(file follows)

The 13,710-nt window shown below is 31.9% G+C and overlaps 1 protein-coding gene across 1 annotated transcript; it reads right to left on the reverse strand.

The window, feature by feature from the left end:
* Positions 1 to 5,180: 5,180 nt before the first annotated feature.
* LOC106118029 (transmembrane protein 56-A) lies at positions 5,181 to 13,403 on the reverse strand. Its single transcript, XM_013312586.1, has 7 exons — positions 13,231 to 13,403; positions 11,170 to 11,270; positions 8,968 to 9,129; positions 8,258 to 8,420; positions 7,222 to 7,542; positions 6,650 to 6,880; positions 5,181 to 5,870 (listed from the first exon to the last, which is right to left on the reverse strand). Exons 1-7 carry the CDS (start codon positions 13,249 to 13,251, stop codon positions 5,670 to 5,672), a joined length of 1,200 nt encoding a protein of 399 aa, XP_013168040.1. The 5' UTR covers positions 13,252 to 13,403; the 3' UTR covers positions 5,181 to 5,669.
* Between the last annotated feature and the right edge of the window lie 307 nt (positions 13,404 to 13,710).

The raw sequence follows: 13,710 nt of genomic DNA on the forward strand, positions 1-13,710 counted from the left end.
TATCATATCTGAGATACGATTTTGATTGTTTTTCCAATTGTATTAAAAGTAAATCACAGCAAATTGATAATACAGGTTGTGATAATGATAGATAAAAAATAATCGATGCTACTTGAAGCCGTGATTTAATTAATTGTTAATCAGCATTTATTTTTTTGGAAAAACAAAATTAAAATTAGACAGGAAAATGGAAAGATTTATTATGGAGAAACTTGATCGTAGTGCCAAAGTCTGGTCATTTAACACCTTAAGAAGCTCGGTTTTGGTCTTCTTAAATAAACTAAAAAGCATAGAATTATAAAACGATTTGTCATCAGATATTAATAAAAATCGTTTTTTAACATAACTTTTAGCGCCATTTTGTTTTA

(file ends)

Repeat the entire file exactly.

The 13,710-nt window shown below is 31.9% G+C and overlaps 1 protein-coding gene across 1 annotated transcript; it reads right to left on the reverse strand.

The window, feature by feature from the left end:
* Positions 1 to 5,180: 5,180 nt before the first annotated feature.
* LOC106118029 (transmembrane protein 56-A) lies at positions 5,181 to 13,403 on the reverse strand. Its single transcript, XM_013312586.1, has 7 exons — positions 13,231 to 13,403; positions 11,170 to 11,270; positions 8,968 to 9,129; positions 8,258 to 8,420; positions 7,222 to 7,542; positions 6,650 to 6,880; positions 5,181 to 5,870 (listed from the first exon to the last, which is right to left on the reverse strand). Exons 1-7 carry the CDS (start codon positions 13,249 to 13,251, stop codon positions 5,670 to 5,672), a joined length of 1,200 nt encoding a protein of 399 aa, XP_013168040.1. The 5' UTR covers positions 13,252 to 13,403; the 3' UTR covers positions 5,181 to 5,669.
* Between the last annotated feature and the right edge of the window lie 307 nt (positions 13,404 to 13,710).

The raw sequence follows: 13,710 nt of genomic DNA on the forward strand, positions 1-13,710 counted from the left end.
TATCATATCTGAGATACGATTTTGATTGTTTTTCCAATTGTATTAAAAGTAAATCACAGCAAATTGATAATACAGGTTGTGATAATGATAGATAAAAAATAATCGATGCTACTTGAAGCCGTGATTTAATTAATTGTTAATCAGCATTTATTTTTTTGGAAAAACAAAATTAAAATTAGACAGGAAAATGGAAAGATTTATTATGGAGAAACTTGATCGTAGTGCCAAAGTCTGGTCATTTAACACCTTAAGAAGCTCGGTTTTGGTCTTCTTAAATAAACTAAAAAGCATAGAATTATAAAACGATTTGTCATCAGATATTAATAAAAATCGTTTTTTAACATAACTTTTAGCGCCATTTTGTTTTA